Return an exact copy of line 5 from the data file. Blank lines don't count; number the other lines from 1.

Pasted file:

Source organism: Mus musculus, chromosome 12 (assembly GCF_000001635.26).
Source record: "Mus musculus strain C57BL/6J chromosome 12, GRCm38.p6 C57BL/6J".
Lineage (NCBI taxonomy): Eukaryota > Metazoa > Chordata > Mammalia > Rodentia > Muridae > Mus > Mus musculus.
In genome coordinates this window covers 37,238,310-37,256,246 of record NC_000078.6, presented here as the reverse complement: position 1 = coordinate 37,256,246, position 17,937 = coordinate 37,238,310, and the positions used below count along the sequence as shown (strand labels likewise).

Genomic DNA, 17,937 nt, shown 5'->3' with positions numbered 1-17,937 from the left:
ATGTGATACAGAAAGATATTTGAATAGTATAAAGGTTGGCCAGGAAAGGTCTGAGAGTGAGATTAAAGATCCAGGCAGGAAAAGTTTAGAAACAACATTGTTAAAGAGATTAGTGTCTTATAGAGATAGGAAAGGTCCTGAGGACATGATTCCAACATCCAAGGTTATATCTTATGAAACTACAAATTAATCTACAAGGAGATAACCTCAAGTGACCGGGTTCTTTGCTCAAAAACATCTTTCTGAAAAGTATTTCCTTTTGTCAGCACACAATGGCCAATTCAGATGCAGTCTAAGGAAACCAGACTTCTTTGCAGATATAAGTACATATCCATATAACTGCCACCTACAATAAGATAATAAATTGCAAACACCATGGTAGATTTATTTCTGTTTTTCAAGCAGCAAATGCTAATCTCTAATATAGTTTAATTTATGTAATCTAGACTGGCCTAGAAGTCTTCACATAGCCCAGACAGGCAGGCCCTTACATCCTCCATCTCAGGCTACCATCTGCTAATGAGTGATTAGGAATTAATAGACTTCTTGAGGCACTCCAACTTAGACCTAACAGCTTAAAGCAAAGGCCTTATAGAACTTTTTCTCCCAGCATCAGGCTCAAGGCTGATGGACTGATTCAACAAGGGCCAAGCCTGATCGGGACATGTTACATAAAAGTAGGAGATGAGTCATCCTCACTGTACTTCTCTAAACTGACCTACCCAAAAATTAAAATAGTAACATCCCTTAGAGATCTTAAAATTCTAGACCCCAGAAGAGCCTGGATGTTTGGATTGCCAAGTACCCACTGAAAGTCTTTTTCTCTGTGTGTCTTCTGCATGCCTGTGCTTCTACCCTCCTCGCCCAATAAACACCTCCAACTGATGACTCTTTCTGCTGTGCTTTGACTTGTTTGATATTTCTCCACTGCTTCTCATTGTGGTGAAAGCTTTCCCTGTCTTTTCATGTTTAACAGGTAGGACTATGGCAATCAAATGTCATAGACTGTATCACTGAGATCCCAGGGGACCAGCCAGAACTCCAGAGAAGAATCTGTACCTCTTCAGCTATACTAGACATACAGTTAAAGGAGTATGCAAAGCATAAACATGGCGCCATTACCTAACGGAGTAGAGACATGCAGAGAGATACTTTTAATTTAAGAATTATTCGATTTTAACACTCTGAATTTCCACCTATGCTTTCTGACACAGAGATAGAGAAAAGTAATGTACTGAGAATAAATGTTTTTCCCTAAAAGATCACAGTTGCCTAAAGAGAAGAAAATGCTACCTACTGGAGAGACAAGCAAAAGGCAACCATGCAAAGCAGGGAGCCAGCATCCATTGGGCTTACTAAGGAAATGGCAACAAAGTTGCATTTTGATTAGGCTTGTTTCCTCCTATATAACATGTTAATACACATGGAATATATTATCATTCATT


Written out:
Genomic DNA, 17,937 nt, shown 5'->3' with positions numbered 1-17,937 from the left: